I managed to reduce a PostgreSQL view’s query time by more than 80% with just the two keywords NOT MATERIALIZED and by reading the actual database manual when GPT-4 gave up.

Below, I will explain the context of the speedup.

I recently moved a little bit of business logic from an API endpoint and into a PostgreSQL view, because it made some things a bit easier to manage. The view uses common table expression (CTE), and one of them looks something like this (not the actual code, but very similar):

WITH first_and_last_score AS (
  SELECT DISTINCT ON (company_id, user_id)
    LAST_VALUE(score) OVER (PARTITION BY company_id ORDER BY created_at) AS last_company_score,
    LAST_VALUE(score) OVER (PARTITION BY company_id, user_id ORDER BY created_at) AS last_user_score
  FROM scores
-- ...
-- more CTEs and queries
-- ...

The query finds the last score for each company and the last score for each user in that company using the LAST_VALUE window function.

I was not particularly nervous using the above code for live data, because I knew that the view would always be used with a filter on company_id, and the CTE would thus not to a full table scan of the scores table because the query optimizer would be smart enough to filter the score table first.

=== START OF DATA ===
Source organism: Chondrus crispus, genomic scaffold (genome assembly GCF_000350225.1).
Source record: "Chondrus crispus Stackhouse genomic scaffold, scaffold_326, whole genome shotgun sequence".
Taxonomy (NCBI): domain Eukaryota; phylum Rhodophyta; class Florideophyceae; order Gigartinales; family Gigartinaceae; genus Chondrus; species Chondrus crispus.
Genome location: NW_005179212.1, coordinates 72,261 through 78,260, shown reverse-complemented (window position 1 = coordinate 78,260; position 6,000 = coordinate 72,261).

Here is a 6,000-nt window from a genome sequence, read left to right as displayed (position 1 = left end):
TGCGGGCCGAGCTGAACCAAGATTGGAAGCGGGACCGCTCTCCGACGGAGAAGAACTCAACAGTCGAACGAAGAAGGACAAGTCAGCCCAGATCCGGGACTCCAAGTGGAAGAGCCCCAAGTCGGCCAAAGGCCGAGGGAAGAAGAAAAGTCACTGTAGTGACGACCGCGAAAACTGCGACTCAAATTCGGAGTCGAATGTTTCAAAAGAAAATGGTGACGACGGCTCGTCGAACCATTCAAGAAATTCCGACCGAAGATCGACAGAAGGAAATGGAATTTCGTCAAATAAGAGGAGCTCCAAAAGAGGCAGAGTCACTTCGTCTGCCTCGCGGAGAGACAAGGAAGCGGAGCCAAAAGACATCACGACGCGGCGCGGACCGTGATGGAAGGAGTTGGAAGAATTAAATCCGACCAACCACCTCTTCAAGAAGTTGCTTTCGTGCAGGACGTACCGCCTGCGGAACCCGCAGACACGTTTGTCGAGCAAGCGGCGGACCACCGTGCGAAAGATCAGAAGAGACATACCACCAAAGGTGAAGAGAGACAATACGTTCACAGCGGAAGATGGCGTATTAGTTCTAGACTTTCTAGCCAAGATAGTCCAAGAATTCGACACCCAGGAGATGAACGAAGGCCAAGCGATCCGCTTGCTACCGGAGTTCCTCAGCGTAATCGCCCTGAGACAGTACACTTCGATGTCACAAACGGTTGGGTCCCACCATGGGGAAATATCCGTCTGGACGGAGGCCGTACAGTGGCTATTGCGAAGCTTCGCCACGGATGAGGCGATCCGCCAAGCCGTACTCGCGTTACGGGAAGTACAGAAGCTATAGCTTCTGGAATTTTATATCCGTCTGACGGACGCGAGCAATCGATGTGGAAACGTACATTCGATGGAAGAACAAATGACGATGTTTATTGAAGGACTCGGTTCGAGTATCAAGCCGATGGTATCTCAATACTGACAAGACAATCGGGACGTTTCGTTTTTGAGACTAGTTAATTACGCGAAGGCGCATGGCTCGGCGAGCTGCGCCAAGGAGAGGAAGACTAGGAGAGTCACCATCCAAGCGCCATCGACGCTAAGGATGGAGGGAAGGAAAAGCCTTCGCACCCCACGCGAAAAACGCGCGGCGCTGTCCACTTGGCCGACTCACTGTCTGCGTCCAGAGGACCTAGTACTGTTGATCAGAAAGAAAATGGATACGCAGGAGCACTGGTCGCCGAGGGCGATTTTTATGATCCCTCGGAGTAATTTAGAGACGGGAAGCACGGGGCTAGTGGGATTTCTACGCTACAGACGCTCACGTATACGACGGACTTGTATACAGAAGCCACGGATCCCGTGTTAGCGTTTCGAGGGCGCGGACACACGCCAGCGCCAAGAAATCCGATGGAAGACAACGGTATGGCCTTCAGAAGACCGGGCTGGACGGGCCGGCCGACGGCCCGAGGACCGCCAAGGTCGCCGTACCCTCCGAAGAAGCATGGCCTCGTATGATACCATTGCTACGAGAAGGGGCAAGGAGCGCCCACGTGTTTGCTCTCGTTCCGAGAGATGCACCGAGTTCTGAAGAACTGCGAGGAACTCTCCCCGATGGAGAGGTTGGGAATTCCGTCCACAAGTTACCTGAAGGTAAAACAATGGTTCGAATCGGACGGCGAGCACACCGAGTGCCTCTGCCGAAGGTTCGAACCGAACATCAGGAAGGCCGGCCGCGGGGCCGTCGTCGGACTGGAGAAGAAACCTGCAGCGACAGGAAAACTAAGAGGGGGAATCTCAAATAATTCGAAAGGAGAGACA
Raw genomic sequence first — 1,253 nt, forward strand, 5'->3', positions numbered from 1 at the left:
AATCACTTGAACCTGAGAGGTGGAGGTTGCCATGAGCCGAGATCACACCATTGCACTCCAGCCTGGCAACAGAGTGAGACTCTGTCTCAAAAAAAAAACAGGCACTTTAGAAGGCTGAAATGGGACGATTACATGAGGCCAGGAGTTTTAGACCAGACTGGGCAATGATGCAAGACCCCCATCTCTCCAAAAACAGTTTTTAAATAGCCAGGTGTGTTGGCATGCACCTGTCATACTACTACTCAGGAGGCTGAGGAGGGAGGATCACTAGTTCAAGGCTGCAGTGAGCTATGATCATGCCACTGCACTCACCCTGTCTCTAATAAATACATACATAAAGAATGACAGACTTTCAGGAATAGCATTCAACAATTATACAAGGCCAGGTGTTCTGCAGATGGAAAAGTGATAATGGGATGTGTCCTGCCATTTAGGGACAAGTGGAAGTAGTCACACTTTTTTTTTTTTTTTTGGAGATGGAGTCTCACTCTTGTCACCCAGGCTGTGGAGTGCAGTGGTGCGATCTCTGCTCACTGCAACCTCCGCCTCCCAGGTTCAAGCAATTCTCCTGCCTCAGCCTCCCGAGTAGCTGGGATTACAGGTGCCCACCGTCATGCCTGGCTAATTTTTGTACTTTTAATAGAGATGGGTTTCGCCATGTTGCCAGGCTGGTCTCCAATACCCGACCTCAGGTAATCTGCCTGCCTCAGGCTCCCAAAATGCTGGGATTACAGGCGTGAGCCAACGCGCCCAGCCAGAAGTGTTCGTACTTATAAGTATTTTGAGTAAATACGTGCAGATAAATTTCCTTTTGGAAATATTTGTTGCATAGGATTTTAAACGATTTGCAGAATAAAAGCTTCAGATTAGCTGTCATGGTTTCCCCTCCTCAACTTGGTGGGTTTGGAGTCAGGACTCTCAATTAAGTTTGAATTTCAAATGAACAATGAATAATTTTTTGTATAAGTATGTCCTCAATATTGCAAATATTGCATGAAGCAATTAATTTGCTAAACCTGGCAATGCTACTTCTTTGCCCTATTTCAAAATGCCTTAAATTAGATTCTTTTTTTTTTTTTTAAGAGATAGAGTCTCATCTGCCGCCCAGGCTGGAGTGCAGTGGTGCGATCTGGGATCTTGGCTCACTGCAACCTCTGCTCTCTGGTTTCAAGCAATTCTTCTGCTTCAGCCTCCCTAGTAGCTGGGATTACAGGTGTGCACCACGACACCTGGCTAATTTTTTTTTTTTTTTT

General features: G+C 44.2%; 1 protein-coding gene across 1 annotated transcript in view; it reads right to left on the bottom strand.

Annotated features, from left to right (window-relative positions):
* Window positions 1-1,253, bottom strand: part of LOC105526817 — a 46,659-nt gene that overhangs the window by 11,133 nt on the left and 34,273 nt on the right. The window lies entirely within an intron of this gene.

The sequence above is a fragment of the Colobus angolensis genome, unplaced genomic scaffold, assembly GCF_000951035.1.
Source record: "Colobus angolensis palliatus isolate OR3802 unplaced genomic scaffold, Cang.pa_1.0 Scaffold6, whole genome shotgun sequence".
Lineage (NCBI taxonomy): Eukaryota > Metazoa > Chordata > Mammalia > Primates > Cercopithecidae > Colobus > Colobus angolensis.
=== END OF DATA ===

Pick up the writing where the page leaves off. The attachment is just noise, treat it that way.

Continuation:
Alas, when profiling the view, it was indeed making a table scan on the scores table in my view, and it was a major bottle-neck for performance.

It took several hours with trial and error to figure out what was going on, until I finally decided to actually read the Postgresql manual on CTEs, specifically how CTEs are automatically folded into the parent query:

“… it can be folded into the parent query, allowing joint optimization of the two query levels. By default, this happens if the parent query references the WITH query just once, but not if it references the WITH query more than once
(Emphasis mine)

The problem was that I referenced the scores CTE twice and thus it was materialized and did not take advantage of the filter on company ID, I was using on the view.

In the end, adding NOT MATERIALIZED to the CTE was the fix:

WITH first_and_last_score AS NOT MATERIALIZED (

Just this change made reduced query time by roughly 80% for most queries to the view, and since the view was ultimately being served to a front-end, it was the different between “this feels a bit slow” to “this feels instant”.

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